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Upcoming talks

September 23, 2013

Tomorrow evening I’m meeting with the Columbia Data Science Society and talking to them – who as I understand it are mostly engineers – about “how to think like a data scientist”.

On October 11th I’ll be in D.C. sitting on a panel discussion organized by the Americans for Financial Reform. It’s part of a day-long event on the topic of transparency in financial regulation. The official announcement isn’t out yet but I’ll post it here as soon as I can. I’ll be giving my two cents on what mathematical tools can do and cannot do with respect to this stuff.

On October 16th I’ll again be in D.C. giving a talk in the MAA Distinguished Lecture Series to a mostly high school math teacher audience. My talk is entitled, “Start Your Own Netflix”.

Finally, I’m going to Harvard on October 30th to give a talk in their Applied Statistics Workshop series. I haven’t figured out exactly what I’m talking about but it will be something nerdy and skeptical.

Categories: data science, finance
  1. Guest2
    September 23, 2013 at 11:08 am

    I’m curious, do you rely on local topological properties of search space? Like small world topologies (Duncan)? When looking for or sorting particular data?


  2. September 23, 2013 at 7:34 pm

    How is your study of accounting coming along? I understand there’s an area of accounting practice called “forensic accounting.” You write here of “what mathematical tools can do and cannot do with respect to this stuff.” I’m guessing that the things mathematical tools can do about this stuff, falls under the general heading of “forensic mathematical tools.”

    Too much of the discussion of what can be done about the problems consumers encounter in the financial marketplace degenerate into the PR fad called “financial education” or “financial literacy.” I hope your Washington conference does not turn out to be yet another of those. When I was a kid people talked in terms of “consumer education” which utilized math, economics, psychology and a few other things, and the general assumption that “the salescritter is not [necessarily] your friend.” The “financial literacy” fad that has replaced it assumes that someone who understands compound interest should have all the tools they need. I’m hoping that when mathematical tools are leveraged in service to the cause of financial transparency, the starting assumption will be that we are in a disinformation matrix. Or whatever the correct terminology would be.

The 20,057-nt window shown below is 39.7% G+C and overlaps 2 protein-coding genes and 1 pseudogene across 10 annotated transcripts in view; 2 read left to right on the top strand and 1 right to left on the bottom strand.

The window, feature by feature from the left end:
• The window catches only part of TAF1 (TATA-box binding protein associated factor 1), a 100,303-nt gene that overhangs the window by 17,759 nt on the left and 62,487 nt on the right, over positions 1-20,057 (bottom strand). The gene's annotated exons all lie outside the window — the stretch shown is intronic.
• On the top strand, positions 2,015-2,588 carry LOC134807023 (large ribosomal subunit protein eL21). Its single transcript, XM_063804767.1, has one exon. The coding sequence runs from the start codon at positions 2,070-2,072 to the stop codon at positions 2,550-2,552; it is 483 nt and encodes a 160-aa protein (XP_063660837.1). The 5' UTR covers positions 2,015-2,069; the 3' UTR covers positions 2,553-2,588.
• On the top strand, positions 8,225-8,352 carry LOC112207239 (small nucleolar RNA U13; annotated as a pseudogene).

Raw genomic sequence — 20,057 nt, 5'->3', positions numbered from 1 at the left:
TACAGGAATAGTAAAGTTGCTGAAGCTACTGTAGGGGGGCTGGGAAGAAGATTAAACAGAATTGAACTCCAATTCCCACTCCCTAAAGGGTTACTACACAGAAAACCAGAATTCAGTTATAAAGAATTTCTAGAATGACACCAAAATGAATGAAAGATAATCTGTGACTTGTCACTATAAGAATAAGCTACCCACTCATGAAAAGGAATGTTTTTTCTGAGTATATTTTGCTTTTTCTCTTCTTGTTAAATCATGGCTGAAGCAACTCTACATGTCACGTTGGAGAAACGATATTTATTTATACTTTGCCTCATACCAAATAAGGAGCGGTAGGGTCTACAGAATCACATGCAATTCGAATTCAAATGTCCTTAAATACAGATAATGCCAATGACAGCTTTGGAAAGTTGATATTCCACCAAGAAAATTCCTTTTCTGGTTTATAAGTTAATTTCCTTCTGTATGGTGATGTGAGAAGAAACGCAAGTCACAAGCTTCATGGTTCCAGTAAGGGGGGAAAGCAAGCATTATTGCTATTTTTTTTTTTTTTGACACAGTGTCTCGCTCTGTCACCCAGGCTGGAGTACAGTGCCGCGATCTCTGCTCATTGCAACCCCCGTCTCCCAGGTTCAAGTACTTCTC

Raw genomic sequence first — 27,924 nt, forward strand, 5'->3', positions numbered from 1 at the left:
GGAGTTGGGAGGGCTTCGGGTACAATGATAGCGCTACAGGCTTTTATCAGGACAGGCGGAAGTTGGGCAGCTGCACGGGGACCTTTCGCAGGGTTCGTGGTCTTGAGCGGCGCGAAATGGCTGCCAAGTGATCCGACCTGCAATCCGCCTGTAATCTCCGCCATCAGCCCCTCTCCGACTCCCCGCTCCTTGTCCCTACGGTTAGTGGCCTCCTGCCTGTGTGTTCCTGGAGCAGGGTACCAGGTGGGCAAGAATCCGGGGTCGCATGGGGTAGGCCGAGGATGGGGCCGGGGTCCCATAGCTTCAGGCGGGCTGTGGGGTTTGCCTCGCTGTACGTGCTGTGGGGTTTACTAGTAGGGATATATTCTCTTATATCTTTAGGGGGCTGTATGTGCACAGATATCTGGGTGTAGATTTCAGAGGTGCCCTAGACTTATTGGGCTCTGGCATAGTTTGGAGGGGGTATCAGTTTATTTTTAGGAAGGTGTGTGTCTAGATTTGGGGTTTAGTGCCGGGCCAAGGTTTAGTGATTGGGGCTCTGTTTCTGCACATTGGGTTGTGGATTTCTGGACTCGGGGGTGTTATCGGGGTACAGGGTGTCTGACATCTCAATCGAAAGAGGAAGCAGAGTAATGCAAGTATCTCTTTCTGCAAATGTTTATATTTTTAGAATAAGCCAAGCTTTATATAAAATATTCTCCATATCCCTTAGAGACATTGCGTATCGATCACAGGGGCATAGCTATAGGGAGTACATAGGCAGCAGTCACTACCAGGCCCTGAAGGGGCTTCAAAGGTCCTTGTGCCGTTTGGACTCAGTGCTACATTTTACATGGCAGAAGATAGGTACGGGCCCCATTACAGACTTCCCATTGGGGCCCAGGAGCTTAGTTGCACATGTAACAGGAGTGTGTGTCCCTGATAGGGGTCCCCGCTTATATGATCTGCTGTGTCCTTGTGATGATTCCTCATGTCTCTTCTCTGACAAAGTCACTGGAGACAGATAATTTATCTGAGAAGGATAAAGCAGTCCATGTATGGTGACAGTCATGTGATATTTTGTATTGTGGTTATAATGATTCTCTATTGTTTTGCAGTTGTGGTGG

3. September 23, 2013 at 8:09 pm

    You must see this one, the over quantified self (grin) she’s data scientist strapping on every monitoring she can get her hands on to quantify herself:) She works for one of those companies that makes devices that gathers and sells your data too:) Whats’ up with this woman besides needing a life. Just think if we all bought into this we could all look like her…not:) Keep sanity going so we don’t become like her:)



  4. September 24, 2013 at 2:58 am

    Not for Aunt Pythia, I’m afraid, but do you have any comments on this?
    I’m a 57 yro Occupy supporter & like the goals of their “Rolling Jubilee” project…


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